Great Bend - Miss Nellie O'Neill died last Sunday, April 19, after several days' illness at her parents' home. The young lady expired in her mother's arms and the shock following her death prostrated the mother, who failed rapidly until Monday evening when death released her from all sorrow and suffering. Mrs. O'Neill was about 55 years of age and her husband, Thomas O'Neill, three sons and three daughters survive. The funeral of mother and daughter was held in St. Lawrence's church yesterday morning at ten.

Springville - Large quantities of stone are being shipped from here via the Lehigh Valley. Springville stone has won and is still winning a famous reputation.

Montrose - At the close of court last Thursday afternoon, F. I. Lott, Esq., announced to those present that the tree sent from Nebraska by Mr. [Daniel] Freeman, the first Homesteader, it being a tree grown on the first pre-emption claim under the Grow Homestead Act, would be set out on a prominent corner of Monument Square, county grounds, and invited those present to come out and assist and witness the planting, which they did, persons from different parts of the county taking part, following which Mr. Lott, chairman of the "Welcome Home to Grow" committee, was called upon for some remarks and responded in a happy and appropriate vein.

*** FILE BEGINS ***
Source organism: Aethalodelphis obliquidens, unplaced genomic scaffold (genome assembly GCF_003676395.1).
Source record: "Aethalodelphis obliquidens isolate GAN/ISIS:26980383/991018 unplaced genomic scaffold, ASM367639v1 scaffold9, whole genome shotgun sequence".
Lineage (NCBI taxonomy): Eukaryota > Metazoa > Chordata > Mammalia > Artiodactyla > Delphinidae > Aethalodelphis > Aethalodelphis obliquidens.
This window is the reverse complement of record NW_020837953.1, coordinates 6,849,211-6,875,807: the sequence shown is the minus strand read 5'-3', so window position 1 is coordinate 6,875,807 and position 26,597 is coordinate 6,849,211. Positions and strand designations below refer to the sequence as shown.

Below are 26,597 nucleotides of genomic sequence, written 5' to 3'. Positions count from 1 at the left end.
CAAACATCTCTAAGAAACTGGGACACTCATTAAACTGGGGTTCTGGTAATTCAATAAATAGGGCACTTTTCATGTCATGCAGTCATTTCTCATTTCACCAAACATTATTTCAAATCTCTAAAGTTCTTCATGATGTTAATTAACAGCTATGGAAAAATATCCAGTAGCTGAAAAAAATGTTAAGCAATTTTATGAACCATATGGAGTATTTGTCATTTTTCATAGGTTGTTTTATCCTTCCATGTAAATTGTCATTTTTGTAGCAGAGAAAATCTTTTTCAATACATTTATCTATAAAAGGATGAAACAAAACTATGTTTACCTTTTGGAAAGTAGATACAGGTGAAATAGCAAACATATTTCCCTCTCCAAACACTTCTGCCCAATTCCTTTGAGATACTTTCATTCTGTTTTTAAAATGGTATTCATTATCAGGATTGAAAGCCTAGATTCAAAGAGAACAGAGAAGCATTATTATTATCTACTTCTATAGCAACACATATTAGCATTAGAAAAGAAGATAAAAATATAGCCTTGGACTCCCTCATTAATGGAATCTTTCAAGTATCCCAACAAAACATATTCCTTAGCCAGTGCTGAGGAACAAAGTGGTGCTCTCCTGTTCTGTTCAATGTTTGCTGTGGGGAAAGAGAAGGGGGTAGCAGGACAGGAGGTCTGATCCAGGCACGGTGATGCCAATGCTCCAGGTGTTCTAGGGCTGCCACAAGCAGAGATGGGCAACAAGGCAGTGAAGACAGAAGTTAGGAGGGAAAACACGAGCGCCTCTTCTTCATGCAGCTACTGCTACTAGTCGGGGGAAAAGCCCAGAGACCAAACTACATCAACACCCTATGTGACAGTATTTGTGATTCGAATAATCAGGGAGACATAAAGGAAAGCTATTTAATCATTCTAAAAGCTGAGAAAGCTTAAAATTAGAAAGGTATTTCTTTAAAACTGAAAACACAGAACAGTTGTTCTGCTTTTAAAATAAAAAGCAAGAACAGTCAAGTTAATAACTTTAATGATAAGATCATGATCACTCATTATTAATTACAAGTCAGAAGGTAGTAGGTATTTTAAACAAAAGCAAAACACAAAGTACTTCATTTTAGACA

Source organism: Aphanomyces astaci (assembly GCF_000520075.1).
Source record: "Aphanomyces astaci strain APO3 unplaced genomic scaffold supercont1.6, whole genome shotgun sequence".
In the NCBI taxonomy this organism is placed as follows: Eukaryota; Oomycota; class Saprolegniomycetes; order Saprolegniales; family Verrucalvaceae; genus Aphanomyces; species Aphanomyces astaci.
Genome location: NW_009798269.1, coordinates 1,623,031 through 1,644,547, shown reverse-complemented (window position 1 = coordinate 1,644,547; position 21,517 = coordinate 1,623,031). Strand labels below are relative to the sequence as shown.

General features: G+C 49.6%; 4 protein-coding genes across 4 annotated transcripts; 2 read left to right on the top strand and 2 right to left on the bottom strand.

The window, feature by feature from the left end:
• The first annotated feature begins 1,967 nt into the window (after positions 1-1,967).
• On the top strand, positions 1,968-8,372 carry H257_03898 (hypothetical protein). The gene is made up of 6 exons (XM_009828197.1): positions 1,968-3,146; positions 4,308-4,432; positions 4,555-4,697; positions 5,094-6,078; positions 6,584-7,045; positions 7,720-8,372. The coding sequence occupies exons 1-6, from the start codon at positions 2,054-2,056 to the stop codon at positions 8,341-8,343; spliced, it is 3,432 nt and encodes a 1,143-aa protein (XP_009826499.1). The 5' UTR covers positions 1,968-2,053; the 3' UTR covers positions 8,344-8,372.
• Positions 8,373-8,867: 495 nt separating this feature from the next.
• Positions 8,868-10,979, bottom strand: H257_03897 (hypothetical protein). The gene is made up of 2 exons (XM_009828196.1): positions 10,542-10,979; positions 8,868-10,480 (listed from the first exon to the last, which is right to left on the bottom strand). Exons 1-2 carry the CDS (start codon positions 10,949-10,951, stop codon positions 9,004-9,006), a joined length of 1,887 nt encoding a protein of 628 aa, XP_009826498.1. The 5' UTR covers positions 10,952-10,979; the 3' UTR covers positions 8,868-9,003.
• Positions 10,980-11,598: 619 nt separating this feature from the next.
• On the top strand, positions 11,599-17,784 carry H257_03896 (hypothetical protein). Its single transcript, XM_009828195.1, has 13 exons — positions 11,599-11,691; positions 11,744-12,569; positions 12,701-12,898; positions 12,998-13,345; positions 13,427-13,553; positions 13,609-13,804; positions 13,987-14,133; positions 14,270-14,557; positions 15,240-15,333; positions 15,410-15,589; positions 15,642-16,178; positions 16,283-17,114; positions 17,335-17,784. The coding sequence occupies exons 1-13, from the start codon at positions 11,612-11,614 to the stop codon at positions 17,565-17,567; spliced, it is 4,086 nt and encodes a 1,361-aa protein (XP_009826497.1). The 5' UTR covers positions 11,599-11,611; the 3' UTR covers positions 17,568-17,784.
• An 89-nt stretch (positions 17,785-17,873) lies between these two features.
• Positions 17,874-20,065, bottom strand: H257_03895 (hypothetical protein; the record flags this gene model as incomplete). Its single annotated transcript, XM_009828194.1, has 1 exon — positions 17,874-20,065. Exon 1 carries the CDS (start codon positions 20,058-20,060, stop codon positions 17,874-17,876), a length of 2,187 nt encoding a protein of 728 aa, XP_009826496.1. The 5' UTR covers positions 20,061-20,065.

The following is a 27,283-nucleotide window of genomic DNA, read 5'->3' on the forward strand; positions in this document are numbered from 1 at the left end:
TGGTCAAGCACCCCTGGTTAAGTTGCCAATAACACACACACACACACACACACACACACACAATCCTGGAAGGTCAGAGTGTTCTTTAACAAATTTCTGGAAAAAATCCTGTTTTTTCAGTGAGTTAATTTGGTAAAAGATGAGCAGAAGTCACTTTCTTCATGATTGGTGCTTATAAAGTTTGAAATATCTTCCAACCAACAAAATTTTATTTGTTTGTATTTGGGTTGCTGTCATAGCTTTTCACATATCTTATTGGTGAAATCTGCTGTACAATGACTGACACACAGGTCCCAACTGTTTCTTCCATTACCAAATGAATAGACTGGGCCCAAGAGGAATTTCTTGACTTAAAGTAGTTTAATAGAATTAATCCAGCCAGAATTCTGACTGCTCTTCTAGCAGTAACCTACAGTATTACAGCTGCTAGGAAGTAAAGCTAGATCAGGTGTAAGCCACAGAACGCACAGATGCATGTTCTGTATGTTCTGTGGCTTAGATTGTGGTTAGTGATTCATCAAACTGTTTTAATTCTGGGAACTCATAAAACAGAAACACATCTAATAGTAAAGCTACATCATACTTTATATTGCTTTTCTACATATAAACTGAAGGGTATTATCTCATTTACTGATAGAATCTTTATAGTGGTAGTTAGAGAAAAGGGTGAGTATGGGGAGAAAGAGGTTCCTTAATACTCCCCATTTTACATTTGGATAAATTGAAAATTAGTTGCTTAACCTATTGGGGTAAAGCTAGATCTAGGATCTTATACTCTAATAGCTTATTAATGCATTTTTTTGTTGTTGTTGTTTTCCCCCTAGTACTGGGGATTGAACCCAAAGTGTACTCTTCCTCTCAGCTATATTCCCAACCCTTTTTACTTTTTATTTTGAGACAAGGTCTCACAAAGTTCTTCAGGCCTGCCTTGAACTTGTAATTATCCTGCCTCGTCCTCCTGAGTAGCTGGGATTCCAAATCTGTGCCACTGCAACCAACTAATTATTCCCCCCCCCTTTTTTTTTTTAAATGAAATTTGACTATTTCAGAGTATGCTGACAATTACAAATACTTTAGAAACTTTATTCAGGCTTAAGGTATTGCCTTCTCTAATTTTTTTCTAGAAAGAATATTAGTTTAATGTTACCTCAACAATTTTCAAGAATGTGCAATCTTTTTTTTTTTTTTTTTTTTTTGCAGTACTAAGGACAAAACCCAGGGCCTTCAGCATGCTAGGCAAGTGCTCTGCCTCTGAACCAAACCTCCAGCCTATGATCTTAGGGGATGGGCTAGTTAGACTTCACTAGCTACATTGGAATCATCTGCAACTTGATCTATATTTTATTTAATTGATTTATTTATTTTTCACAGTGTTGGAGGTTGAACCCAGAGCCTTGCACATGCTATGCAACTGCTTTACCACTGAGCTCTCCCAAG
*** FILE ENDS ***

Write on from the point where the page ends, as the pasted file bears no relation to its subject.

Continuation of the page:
Choconut - E. J. Stanley had a wood bee Thursday and quite a number from Choconut and vicinity attended.

Alford - Thirteen ladies, friends of Mrs. I. D. Conrad, joined her in sewing carpet rags and sewed thirty-two pounds.